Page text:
Like any child of the 1980s, I will never forget the Chernobyl disaster. There are echoes of that feeling now. The airborne threat today is over those two metres of social distancing, but potentially from anybody you walk by — they are the reactor in meltdown. The threat of air pollution due to climate change is more widespread, over time and space, but often more difficult to perceive, despite its greater toll. The radiation threat from Chernobyl was somewhere between the two: immediate, invisible, and potentially at the scale of Europe.

“I’m afraid of rain. That’s what Chernobyl means. I’m afraid of snow, of forests, of clouds. Of the wind… Yes! Where’s it blowing from? What’s it bringing? That’s not an abstraction, not a rational consideration, but my personal feeling.” — Excerpt from ‘Chernobyl Prayer’, by Svetlana Alexievich (2016)

The virus is an entirely different shape to Chernobyl, yet right now, the streets, the tweets, are also full of ‘personal feelings’, the irrational fears — of Trump’s nationalism, or a fear of the other, or simply of the unknown — drowning out the pockets of rational consideration, the rational fears of the virus. This is what a disaster does.


These crises — bushfires, floods, pollution, pandemics — are unimaginably deadly, yet they are caused by our activities, by our choices. If the virus finally helps us understand that, we stand a chance of addressing these crises coherently and capably, rather than retreating further, back into our caves.

In Yoko Towada’s quietly shattering novel, ‘The Last Children of Tokyo’, the certainties underpinning our ways of life have been dissolved by the climate crisis, and various other unspecified shocks:

“Yoshiro had to admit it: what he taught his grandson had been all wrong. He remembered telling the boy, “You can’t go wrong with real estate. Get yourself some land in a prime location in the middle of Tokyo and you’re fixed for life — its value will never go down,” but now that all of Tokyo’s twenty-three wards, including prime locations, were designated an “exposure to multiple health hazards from prolonged habitation” area, neither its houses nor its land had any monetary value. This designation was supposed to mean that although when measured separately, neither drinking water, air, light, nor food was over the danger line, there was a high probability of multiple pernicious influences from lengthy exposure to the environment as a whole. Whereas individual factors can be measured specifically, human beings live in the general.” — Excerpt from ‘The Last Children of Tokyo’, by Yoko Towada (2018)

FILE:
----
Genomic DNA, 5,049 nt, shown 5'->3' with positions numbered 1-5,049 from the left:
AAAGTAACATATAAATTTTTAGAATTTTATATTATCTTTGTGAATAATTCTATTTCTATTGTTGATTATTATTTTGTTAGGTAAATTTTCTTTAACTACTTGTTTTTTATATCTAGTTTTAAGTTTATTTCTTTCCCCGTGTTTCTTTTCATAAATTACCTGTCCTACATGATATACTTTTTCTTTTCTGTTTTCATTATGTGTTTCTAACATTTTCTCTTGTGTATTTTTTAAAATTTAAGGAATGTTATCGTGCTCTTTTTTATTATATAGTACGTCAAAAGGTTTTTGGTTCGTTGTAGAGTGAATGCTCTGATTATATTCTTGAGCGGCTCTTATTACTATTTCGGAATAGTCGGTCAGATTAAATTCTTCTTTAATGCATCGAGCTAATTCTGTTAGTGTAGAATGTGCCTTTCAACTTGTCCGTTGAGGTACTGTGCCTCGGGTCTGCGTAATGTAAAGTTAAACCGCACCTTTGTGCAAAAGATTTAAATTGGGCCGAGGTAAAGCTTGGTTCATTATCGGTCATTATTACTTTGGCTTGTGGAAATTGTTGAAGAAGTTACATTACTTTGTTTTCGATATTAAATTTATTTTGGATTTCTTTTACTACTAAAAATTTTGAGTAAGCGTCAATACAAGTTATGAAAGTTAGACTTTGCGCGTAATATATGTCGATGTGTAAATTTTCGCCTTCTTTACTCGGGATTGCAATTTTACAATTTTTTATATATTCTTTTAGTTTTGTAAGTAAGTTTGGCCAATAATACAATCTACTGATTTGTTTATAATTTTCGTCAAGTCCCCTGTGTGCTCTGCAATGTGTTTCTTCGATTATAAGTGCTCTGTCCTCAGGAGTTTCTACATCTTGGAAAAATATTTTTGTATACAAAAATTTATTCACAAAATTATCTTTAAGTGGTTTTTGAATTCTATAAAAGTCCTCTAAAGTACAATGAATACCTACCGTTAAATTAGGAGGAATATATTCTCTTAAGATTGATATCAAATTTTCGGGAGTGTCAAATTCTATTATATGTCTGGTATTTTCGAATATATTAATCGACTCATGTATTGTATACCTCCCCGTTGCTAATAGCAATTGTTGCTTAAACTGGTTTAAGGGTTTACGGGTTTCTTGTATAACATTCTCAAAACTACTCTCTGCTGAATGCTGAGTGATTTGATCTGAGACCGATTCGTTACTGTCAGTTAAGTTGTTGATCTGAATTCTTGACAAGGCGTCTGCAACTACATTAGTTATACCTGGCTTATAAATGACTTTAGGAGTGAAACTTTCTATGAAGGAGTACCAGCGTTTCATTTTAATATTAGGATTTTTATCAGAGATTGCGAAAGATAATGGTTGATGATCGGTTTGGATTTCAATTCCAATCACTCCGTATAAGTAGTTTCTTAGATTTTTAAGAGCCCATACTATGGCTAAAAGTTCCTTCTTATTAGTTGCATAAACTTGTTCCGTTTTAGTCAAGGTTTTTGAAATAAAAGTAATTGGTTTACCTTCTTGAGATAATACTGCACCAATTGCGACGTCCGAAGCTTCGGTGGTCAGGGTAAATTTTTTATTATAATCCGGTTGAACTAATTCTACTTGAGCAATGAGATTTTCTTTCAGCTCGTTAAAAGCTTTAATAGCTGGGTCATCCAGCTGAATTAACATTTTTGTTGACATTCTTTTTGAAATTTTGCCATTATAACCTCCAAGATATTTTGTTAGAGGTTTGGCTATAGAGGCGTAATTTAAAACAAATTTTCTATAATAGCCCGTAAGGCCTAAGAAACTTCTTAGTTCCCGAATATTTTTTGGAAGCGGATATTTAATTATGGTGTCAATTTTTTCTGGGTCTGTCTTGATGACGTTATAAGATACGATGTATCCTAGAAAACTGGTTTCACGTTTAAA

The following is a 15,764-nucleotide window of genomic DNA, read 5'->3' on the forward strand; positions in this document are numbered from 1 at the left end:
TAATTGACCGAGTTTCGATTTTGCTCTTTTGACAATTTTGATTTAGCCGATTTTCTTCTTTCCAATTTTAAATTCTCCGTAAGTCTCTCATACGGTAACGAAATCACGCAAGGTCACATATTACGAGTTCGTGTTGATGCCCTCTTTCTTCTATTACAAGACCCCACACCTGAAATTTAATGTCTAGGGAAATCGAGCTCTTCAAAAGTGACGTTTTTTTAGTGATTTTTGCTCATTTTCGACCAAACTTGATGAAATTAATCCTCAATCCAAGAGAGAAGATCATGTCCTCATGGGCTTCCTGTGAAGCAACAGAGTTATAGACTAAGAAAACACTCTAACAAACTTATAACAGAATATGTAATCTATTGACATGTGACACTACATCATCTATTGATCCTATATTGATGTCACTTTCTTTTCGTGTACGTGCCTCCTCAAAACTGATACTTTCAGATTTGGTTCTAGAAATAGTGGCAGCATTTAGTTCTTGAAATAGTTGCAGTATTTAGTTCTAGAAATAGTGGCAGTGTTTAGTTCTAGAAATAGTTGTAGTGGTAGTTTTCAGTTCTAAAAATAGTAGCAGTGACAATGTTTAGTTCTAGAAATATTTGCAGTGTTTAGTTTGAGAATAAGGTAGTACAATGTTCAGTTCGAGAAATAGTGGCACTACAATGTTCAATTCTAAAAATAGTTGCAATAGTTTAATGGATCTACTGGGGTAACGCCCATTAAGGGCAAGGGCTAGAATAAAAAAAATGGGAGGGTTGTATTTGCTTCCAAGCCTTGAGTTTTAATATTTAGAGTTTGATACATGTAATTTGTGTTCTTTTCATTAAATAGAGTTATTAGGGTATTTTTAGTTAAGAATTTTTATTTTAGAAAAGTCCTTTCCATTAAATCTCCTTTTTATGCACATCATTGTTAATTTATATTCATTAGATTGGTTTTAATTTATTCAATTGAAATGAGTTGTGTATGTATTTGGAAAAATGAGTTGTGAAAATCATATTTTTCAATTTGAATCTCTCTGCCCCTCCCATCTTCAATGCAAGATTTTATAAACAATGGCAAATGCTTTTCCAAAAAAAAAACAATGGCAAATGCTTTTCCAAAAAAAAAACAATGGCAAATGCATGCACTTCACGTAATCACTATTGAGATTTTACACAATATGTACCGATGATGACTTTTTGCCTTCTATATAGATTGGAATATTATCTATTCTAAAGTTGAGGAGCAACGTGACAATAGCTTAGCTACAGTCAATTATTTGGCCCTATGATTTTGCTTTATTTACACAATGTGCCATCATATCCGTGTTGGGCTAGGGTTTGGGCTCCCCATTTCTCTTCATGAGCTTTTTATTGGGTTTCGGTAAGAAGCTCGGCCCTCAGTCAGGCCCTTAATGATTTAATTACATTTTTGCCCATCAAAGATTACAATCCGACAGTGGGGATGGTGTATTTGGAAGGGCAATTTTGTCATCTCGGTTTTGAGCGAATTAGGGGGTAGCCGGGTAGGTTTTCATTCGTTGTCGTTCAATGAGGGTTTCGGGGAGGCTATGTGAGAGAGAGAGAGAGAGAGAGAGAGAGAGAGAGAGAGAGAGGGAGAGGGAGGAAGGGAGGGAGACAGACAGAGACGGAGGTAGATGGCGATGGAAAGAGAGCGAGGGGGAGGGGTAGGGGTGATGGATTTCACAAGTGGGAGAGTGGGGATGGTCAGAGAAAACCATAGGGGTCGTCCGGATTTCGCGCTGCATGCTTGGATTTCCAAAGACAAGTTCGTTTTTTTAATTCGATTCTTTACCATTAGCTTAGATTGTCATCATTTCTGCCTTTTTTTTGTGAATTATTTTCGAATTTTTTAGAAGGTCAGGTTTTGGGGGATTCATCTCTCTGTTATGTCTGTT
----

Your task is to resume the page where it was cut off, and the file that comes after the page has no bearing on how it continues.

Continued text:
That line, “human beings live in the general”, indicates how these broader shocks — virus, climate, health, social justice — in their ever increasing scale, are beginning to affect our sensibilities generally. They are not specific. They are no longer specific in impact, and they originate from multiple interactions in complex adaptive systems. Even the so-called World Wars of the past could be seen as relatively specific, compared to the impact of COVID-19 or a supercharged El Niño. They are general existential threats.

Bushfires and floods as harbingers of virus

13 years ago, whilst living in Sydney, I wrote a piece suggesting a bushfire on the scale of Dresden or Hiroshima could wake Australia up to the climate crisis. I carefully said I did not want this to be necessary, and certainly not to wish for any loss of life or other destruction, but that it might take something like this to wake the country up nonetheless.

The city as destructive system: Wildfires, Dresden and the case against urban sprawl

Some version of that fire ripped through Australia a couple of months ago, and it looks like much of the country woke up, at least for a moment. I take no satisfaction whatsoever in writing that. It was, and is, horrifying, heartbreaking, and heedless.

It’s horrifying due to the loss of Australia’s vivid life, whether people or flora and fauna. The landscape will regenerate, albeit differently so, but the idea of Australia from six months ago will not. Even in those places without bushfires, an Australia predicated on being outdoors cannot endure in 50°C and with the worst air quality in the world.

It’s heartbreaking, for a country I have a complex but enduring and committed relationship with, as one of my several ‘homes’. But more importantly, it’s heartbreaking for many other truer Australians, and particularly the traditional custodians of the land. The ongoing destruction of ecosystems by the modern colonisation of Australia rubs salt into the wound of stealing the continent from indigenous Australians, particularly given their far longer, and far more resilient, history.

It’s heedless, as it could so clearly have been avoided: by not creating enduring drought conditions through land- and water-use, or by being a huge contributor to global emissions in both production and consumption, or by not building in the wrong way in the wrong place, or by urban sprawl, or by deforesting, or by destroying biodiversity, or by having the New South Wales fire service budget cut by 35%, or by the federal government pulling funding from climate science, and so on. (Scientists finally reinforced that this season’s bushfires were fiercer due to climate change in February 2020.)